Scientists are learning a little bit more about the asteroid, Vesta, and its internal structure. With the help of numerical simulations and data from the space mission Dawn, researchers have taken a closer look at its internal structure.
While space may seem empty, it's not. Instead, it flows with electric activity that may be able to impact space missions. Now, NASA wants to learn a bit more about the electrical environment of space as they begin plans to send humans to a nearby asteroid.
Scientists involved with the NASA Asteroid Initiative have announced that small asteroids can actually be flying rock clusters or even clouds of dust surrounding solid rocks.
When you think of threats to cities and towns, your mind might automatically go to the problem of crime or even climate change. Yet there may be another threat that we haven't considered: asteroid impacts.
Ancient impact glass from asteroids may tell us a little bit more about the history of our planet. This molten glass can encapsulated bits of plant life that reveal what Earth was like millions of years ago.
We typically hear about asteroids in a destructive fashion: those that collide with each other in space and create explosions. Yet NASA could soon make history with an upcoming asteroid project.
Millions of years ago, a massive asteroid slammed into Earth, setting off a chain of events that changed life forever. Now, scientists have reconstructed that impact, revealing how catastrophic event this truly was.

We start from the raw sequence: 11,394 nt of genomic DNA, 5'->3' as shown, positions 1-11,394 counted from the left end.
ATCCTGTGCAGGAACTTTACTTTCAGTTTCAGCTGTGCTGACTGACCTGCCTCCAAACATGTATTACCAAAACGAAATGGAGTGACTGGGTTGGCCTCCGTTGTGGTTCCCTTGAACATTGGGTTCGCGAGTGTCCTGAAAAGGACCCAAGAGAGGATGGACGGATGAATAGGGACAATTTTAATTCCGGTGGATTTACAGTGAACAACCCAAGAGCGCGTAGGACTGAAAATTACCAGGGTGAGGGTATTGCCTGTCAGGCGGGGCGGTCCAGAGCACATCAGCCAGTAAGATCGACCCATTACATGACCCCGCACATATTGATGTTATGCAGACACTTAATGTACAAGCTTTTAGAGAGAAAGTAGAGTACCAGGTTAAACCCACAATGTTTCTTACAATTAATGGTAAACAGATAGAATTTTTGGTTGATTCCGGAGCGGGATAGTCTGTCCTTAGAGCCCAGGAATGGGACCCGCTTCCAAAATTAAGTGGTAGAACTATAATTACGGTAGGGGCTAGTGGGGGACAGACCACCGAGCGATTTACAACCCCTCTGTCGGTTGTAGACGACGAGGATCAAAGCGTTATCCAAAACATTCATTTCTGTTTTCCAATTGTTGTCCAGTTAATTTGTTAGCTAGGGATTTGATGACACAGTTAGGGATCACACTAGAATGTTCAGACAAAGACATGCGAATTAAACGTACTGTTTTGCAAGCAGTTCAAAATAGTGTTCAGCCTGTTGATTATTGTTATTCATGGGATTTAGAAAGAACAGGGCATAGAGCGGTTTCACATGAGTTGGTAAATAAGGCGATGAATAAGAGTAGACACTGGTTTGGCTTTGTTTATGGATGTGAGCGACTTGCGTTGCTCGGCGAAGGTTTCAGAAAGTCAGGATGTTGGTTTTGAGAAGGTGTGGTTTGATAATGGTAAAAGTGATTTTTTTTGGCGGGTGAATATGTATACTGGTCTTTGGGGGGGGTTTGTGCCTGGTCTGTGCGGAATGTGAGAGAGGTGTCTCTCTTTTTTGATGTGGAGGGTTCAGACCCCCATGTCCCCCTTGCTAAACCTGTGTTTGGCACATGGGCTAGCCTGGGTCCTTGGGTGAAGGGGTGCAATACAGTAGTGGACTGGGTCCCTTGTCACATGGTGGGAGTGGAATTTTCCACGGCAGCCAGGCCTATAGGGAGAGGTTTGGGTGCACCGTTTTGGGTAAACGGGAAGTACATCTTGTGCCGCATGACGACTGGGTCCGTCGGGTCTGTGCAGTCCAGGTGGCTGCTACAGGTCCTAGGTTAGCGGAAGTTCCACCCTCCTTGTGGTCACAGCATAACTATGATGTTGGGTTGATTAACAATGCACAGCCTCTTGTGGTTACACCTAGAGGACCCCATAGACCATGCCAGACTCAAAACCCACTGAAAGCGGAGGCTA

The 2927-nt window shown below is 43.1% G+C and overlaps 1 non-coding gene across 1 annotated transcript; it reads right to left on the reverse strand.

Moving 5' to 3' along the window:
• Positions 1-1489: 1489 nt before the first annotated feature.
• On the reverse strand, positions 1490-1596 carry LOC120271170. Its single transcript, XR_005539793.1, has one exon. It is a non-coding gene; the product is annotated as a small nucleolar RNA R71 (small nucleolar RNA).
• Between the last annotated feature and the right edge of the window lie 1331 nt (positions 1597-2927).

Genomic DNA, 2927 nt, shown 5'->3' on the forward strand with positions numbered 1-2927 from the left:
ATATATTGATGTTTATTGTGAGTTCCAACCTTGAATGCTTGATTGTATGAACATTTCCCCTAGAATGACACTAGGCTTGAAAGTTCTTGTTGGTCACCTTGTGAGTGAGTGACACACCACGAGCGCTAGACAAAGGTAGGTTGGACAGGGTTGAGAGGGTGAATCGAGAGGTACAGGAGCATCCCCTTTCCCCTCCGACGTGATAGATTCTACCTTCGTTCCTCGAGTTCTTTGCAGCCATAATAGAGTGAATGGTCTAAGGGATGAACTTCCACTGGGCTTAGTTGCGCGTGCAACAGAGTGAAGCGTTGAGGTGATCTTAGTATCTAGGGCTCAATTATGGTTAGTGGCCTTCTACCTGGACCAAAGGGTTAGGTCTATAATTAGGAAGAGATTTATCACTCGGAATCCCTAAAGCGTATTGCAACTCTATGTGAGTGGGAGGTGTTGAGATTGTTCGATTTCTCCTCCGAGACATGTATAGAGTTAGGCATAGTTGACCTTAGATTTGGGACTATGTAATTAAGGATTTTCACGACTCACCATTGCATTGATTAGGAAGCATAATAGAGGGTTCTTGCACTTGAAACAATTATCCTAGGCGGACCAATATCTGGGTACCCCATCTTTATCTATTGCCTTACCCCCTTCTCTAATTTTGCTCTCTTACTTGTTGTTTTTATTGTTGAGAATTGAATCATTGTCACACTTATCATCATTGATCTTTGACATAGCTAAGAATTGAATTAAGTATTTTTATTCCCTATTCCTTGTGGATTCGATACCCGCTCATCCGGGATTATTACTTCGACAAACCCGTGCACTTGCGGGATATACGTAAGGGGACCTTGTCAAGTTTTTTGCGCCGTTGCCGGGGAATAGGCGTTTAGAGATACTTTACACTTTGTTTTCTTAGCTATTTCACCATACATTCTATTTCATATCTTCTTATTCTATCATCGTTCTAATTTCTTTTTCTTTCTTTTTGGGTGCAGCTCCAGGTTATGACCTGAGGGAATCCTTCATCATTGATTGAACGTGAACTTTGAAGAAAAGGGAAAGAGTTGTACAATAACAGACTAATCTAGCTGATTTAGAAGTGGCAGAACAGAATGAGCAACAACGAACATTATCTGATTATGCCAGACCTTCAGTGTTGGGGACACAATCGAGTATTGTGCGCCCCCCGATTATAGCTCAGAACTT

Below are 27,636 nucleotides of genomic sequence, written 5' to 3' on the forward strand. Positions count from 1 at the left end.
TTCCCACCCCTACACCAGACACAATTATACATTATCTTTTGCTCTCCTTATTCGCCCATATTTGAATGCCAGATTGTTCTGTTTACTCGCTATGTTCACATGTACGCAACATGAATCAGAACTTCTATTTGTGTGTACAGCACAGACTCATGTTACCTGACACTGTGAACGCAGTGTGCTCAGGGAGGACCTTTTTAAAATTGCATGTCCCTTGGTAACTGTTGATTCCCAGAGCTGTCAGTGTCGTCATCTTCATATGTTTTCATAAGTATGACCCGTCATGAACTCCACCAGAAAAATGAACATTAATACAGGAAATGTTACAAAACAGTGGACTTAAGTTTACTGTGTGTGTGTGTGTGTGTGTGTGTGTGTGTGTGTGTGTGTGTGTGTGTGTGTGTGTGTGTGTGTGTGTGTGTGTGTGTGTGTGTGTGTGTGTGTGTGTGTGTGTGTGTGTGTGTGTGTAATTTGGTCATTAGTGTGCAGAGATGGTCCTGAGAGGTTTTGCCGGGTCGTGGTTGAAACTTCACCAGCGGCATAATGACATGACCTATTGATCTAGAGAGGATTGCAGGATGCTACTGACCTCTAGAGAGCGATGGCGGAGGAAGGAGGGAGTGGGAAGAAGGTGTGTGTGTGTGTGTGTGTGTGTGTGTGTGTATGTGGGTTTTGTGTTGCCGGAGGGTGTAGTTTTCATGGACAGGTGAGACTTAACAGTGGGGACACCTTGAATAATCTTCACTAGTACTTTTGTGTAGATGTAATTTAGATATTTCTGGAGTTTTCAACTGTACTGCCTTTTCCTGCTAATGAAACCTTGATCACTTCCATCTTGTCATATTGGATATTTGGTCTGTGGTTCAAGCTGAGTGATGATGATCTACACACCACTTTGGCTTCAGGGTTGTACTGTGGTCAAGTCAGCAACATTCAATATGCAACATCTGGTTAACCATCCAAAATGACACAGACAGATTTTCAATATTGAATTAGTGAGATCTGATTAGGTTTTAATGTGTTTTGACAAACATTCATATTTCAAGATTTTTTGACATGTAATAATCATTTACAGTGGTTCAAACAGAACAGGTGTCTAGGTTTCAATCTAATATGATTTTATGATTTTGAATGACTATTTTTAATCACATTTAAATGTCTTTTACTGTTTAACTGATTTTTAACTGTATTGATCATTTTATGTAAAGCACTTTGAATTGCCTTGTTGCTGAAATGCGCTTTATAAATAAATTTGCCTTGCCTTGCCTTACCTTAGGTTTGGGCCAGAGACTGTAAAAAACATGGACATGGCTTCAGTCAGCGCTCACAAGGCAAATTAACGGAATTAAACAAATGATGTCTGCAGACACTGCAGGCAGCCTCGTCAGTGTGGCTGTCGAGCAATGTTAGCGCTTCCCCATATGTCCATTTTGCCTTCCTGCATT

In a surprise discovery two rings have been found around the remote asteroid Chariklo, which lies more than a billion kilometres from Earth.
Our solar system seems like a neat and orderly place, with small, rocky worlds near the Sun and big, gaseous worlds farther out, all eight planets following orbital paths unchanged since they formed.
Students in a University of Maryland undergraduate astronomy class have made a startling discovery. A previously unstudied asteroid isn't just one object, but is instead made up of a pair of asteroids that orbit and regularly eclipse each other.
Scientists find that Mars, not Earth, shakes up some near-Earth asteroids.